Any thought about joining NASA?
I put in some applications there, put in some with NOAA, and put myself on the national registry. In about six months, I was contacted by a contractor at NASA Wallops Island. They had been awarded a contract with the national ozone experiment. NASA had just discovered the ozone hole over the Antarctic and realized it had data showing the hole two to three years prior to that.
That was back in the mid-'80s?
Yes, 1986. It turns out the computer program that NASA was using to take the ozone readings and quality control the data was kicking out these exceedingly low readings as being bad. It wasn't, it was the actual hole, but they didn't realize it for about a year until they started to compare the data with the readings that the British were getting. The contractor I worked for, Joule, was participating in the national ozone experiment by piggy-backing onto the radiosondes a sensor that would take chemical and ozone readings, including fluorocarbons.
So, you took the job?
I went down as part of a three man team from Wallops Island to Palmer Station, Antarctica for four and half months.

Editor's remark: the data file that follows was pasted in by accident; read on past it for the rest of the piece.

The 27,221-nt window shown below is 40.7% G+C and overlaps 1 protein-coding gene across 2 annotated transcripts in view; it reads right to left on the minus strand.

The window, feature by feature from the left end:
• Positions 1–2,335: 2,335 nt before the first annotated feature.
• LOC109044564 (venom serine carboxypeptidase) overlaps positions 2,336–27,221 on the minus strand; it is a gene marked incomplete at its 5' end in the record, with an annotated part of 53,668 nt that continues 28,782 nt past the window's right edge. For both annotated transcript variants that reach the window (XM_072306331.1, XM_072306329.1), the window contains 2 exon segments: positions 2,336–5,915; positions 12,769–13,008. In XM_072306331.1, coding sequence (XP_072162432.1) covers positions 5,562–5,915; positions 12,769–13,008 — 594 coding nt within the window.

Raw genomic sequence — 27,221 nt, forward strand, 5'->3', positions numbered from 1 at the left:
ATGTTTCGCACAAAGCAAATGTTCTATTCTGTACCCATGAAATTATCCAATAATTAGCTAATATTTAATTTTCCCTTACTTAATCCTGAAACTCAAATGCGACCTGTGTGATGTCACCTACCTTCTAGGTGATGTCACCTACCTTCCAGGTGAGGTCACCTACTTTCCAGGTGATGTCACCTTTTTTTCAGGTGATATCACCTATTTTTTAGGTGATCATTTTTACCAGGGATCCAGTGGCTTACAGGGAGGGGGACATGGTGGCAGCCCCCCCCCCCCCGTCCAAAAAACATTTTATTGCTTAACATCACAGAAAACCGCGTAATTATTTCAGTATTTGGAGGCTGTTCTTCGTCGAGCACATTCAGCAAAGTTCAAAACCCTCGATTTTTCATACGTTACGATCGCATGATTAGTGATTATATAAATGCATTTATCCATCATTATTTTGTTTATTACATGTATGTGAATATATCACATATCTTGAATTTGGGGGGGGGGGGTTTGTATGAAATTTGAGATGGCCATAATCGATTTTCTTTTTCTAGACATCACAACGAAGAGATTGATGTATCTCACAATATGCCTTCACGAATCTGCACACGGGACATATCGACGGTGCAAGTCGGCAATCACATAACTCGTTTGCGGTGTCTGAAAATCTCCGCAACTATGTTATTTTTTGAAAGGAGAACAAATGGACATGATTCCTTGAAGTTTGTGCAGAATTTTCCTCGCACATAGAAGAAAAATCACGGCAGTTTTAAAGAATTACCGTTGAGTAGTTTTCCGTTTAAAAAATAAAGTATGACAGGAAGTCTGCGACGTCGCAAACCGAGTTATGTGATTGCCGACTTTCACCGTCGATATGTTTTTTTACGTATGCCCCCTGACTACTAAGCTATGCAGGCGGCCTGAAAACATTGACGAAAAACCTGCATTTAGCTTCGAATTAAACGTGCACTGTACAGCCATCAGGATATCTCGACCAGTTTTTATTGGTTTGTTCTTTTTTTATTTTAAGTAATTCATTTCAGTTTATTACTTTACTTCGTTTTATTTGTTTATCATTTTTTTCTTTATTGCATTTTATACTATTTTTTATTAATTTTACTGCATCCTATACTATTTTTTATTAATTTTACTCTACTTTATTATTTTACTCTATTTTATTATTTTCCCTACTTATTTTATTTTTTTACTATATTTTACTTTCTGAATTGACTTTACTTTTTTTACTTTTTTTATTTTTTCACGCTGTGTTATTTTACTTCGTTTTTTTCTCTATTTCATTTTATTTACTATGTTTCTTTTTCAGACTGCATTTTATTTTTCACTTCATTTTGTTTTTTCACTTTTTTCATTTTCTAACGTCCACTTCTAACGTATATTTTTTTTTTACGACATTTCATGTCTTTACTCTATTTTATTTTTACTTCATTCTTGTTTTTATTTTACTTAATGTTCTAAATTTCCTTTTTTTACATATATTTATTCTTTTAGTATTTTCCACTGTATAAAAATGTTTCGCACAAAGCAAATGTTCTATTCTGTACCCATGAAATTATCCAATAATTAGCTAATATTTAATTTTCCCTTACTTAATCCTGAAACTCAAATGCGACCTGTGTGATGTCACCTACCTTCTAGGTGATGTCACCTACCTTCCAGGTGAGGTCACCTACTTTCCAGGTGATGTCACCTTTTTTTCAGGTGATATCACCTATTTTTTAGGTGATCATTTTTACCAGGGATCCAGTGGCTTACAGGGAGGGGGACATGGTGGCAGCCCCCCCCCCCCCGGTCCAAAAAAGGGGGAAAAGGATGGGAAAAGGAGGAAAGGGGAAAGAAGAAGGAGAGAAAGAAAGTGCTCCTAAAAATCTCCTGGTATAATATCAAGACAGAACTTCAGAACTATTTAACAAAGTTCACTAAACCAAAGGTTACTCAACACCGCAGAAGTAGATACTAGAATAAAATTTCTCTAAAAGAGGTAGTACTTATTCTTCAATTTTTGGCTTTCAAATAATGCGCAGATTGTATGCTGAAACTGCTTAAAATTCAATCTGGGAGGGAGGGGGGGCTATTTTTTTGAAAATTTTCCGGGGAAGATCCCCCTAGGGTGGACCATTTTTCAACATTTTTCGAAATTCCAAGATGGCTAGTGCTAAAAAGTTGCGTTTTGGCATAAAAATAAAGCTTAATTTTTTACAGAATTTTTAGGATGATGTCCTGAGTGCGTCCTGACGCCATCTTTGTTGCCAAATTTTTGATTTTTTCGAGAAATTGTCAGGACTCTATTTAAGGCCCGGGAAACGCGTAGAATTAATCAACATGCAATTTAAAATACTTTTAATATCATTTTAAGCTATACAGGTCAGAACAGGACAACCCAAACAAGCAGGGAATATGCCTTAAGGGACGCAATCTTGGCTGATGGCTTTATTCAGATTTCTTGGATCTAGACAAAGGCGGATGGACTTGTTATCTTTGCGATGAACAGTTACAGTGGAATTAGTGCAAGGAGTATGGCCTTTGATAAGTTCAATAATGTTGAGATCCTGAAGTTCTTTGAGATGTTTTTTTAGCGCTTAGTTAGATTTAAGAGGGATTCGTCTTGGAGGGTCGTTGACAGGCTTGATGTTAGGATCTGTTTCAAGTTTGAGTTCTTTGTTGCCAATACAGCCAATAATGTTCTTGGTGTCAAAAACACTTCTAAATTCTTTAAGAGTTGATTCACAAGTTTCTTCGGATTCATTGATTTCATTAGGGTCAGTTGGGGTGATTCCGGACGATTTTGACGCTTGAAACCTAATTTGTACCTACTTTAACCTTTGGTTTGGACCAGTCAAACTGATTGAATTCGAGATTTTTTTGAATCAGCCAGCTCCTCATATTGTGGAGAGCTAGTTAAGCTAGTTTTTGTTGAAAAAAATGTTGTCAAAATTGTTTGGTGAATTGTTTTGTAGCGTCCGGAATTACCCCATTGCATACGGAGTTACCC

That's a rare opportunity!
I felt like Jacque Cousteau. In fact, when I got back, I remember watching a Jacque Cousteau special on TV, and some of the places shown in the special were places from where I had been. It was incredible experience! I am not a cold weather person but that was well worth it.
What did you do after living in Antarctica?
As soon as I came out there, I put in additional applications to NOAA, and was hired as an Intern at the National Weather Service forecast office in Slidell, La. That was during the Weather Service modernization period, and the workforce was being reduced. I spent four and half years as an Intern, waiting for forecaster positions to open up. I took my first journeyman position at the National Weather Service forecast office in San Juan.